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Various studies have shown that many patients do not understand all the information provided by the study investigator and by the information sheet before entering a clinical research protocol. Many materials has been developped in previous research, trying to improve patients' understanding. Nonetheless, their effectiveness remains uncertain. The "LUMINA" project aims to measure the effectiveness of the booklet named "Comprendre les essais cliniques" with patients included or not included in clinical trials within the Clinical Neurosciences - Rheumatology pole of the CHU de Nice. The design of this study is "before/after". A questionnaire was submitted to the patients before and after reading the booklet. That method is used in order to show if there was a difference between the score obtained from the questionnaire before and after reading. This difference could reflect an improvement in patients' comprehension and, by extension, the effectiveness of the support the team developed.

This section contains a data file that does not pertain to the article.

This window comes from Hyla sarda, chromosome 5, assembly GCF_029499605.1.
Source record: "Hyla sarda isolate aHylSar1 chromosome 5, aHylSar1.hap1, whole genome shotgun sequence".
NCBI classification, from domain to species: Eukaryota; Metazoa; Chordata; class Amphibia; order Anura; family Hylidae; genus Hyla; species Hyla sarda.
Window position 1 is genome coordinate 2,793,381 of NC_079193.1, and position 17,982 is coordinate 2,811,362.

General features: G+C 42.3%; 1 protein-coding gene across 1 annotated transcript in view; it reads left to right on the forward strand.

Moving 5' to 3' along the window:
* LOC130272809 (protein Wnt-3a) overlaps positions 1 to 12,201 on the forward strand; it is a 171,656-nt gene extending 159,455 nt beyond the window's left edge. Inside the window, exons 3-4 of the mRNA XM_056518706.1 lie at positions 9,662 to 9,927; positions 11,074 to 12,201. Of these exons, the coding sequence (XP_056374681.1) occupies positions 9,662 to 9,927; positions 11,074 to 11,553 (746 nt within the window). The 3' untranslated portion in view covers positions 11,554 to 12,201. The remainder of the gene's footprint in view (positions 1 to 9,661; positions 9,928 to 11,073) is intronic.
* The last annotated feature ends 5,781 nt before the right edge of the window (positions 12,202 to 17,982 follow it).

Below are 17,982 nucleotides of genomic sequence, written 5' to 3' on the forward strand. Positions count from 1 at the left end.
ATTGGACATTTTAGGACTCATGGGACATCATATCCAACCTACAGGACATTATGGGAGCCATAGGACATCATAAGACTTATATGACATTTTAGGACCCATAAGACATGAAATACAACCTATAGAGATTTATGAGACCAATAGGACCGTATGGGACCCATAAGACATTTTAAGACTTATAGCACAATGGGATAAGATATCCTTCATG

Usage including cases followed up with rheumatism diagnosis and treatment in Istanbul University-Cerrahpasa Medical Faculty Pediatric Rheumatology Clinic, Physiotherapy and Rehabilitation Unit. The study included 50 patients with a spinal x-ray scoliosis problem, aged 8-16 years, who were diagnosed with rheumatism at least 6 months ago, whose medical treatment was stable, Risser 0-4 and exercise indication (Cobb = 10-45ͦ). Patients with additional neurological diagnosis against rheumatism, who have received any previous treatment for a spine problem, who have a mental state and who do not have the consent of their family will not be included. The cases will be divided into 2 groups by method. In the first group (n = 25), structured 3-dimensional scoliosis exercises are taught in the clinic, and the second group (n = 25) is taught conventional physiotherapy applications (posture-core applications-bennet protocols) in the clinic, and both groups are followed by the WTE method.